The European Commission formally endorsed the financial transaction tax agreed to by eleven of the 27 members. The tax will be set at 0.1% for stocks and bonds and 0.01% for derivatives. The tax will go into effect at the start of 2014, by which time the participating countries will give it formal approval.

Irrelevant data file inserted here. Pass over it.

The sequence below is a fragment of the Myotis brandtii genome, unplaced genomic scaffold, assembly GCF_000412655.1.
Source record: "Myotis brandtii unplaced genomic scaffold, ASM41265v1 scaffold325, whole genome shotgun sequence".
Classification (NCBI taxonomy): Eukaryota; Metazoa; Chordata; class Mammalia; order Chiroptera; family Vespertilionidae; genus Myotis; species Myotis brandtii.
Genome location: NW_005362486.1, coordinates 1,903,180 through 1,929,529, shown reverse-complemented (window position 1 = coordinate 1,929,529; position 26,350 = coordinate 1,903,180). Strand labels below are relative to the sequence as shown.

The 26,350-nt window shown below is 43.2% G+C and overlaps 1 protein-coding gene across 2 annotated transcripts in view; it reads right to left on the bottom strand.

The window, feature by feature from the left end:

There seems to be two purposes of the tax. The first is to raise revenue. The EC projects the tax will raise 30-35 bln euros annually where ever and whenever an instrument from eleven is traded. This would seem to block the ability to avoid the tax by moving transactions out of the eleven countries. It reinforces the "residence principle". This essentially means that if some one is a resident of the eleven countries, or acting on behalf of a resident, the transaction will be taxed anywhere it takes place. The other purpose is to deter the high frequency trading, which some officials see as largely unnecessary and potentially destabilizing.